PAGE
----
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Snow is melting, Chacos are reappearing, footballs and slacklines are making their way back to the Oval. Spring is here. This is a time of awakening, growth and rejuvenation, for both plants and students. There is perhaps no better time to express this newfound sense of energy we all possess than during the upcoming sacred week that is spring break.

If students are to glean their understanding of the traditional and correct way to spend spring break from movies, the week-long vacation is a time for the suspension of open container laws, for developing an inexplicably serious commitment to beach volleyball, for exciting but ultimately vacuous flings and for sleepless nights filled with inane conversations and binge drinking.

In Missoula, the stereotypical and presumptive spring break typically includes Arches National Park. Instead of beach volleyball with your bros followed by binge drinking, it’s climbing with your bros followed by binge drinking. “What are your plans for spring break?” followed by, “The desert, man!” is an exchange we’ve all heard a few too many times while walking our bikes across the Higgins Avenue bridge.

It’s easy to feel left out about your inability to fund a trip when listening to fellow students describe their extravagant spring break plans, but you should know that if you do fall into this category, you’re not alone. So much of the perception that everyone but you is out adventuring this time of year is driven by social media. Compulsive Instagram, Facebook and Twitter posting is used to show off evidence of the most beautiful and enviable of experiences. People aren't posting Instagram stories of the third bowl of cereal they’ve eaten on their living room floor, but rest assured, many of them have spent their spring break in this exact state.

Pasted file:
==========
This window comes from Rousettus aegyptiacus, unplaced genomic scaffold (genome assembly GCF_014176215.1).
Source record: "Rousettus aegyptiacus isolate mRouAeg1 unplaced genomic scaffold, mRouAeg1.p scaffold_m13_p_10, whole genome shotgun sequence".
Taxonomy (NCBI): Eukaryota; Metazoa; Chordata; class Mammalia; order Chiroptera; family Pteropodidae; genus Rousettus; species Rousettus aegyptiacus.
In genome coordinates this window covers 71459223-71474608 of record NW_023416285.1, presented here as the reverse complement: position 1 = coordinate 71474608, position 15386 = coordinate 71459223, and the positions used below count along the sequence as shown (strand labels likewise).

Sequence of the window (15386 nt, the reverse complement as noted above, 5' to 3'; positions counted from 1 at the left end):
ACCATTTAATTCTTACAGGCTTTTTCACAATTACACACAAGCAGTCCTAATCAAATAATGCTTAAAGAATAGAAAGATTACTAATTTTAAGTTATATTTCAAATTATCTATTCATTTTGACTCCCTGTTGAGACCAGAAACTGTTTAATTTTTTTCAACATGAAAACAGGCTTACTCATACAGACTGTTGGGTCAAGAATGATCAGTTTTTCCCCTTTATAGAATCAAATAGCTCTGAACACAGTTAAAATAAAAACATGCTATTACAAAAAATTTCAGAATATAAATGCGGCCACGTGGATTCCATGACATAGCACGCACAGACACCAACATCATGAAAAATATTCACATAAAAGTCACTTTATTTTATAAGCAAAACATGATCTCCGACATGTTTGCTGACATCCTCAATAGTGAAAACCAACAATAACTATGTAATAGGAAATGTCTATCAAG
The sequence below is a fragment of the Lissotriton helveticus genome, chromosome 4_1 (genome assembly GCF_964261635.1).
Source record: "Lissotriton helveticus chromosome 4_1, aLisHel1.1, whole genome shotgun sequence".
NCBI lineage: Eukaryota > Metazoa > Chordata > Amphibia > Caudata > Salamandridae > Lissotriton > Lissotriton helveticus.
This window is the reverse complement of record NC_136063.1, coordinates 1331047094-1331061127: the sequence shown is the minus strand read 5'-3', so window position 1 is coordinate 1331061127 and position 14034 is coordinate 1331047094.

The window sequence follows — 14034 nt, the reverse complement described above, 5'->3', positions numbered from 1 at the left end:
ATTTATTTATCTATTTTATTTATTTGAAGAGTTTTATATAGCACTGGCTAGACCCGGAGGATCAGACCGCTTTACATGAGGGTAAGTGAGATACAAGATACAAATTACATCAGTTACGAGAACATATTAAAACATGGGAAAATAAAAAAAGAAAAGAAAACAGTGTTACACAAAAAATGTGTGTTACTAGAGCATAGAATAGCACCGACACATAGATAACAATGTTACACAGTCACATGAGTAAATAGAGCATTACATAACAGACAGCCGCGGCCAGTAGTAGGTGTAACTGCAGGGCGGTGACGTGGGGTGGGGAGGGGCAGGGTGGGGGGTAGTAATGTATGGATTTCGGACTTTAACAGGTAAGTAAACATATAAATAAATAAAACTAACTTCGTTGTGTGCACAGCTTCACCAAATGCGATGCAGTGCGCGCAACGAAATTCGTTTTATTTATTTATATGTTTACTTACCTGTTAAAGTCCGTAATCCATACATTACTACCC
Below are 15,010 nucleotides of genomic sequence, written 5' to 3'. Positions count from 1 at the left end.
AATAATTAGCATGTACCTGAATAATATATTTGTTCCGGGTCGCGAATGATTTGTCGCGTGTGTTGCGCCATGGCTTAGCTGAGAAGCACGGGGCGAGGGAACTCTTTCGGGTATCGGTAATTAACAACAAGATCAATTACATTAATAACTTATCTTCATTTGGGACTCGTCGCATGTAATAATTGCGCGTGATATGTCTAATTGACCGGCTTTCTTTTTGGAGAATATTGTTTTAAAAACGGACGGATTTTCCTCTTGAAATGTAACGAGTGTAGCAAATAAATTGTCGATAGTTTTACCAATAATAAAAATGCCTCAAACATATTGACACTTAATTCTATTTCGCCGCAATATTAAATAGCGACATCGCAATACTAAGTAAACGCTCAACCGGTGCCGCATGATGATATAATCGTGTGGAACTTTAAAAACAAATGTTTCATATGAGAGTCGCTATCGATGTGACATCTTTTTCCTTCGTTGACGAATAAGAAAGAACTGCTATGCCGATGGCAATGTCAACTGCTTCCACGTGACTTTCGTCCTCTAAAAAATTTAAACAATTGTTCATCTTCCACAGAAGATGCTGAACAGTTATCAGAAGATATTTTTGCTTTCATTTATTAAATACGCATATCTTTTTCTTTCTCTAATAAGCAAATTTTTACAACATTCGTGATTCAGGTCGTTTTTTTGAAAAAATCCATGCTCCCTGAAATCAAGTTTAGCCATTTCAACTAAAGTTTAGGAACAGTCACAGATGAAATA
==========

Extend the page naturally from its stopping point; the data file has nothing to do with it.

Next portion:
Vacations cost money you might not have, after all. The demographic with the highest level of poverty in Missoula is women and men between the ages of 18 and 24. A lot of students don’t have the money to fly somewhere for spring break or to pay for gas for an 800-mile drive to southern Utah. Some students can’t even take work off; for some, campus being shut down has nothing to do with whether or not they're clocking in at Jimmy John's to be able to pay rent.

So, if you’re sticking around for spring break, try not to worry that you’re missing out on vital experiences. The weather in Missoula is supposed to be good next week anyway.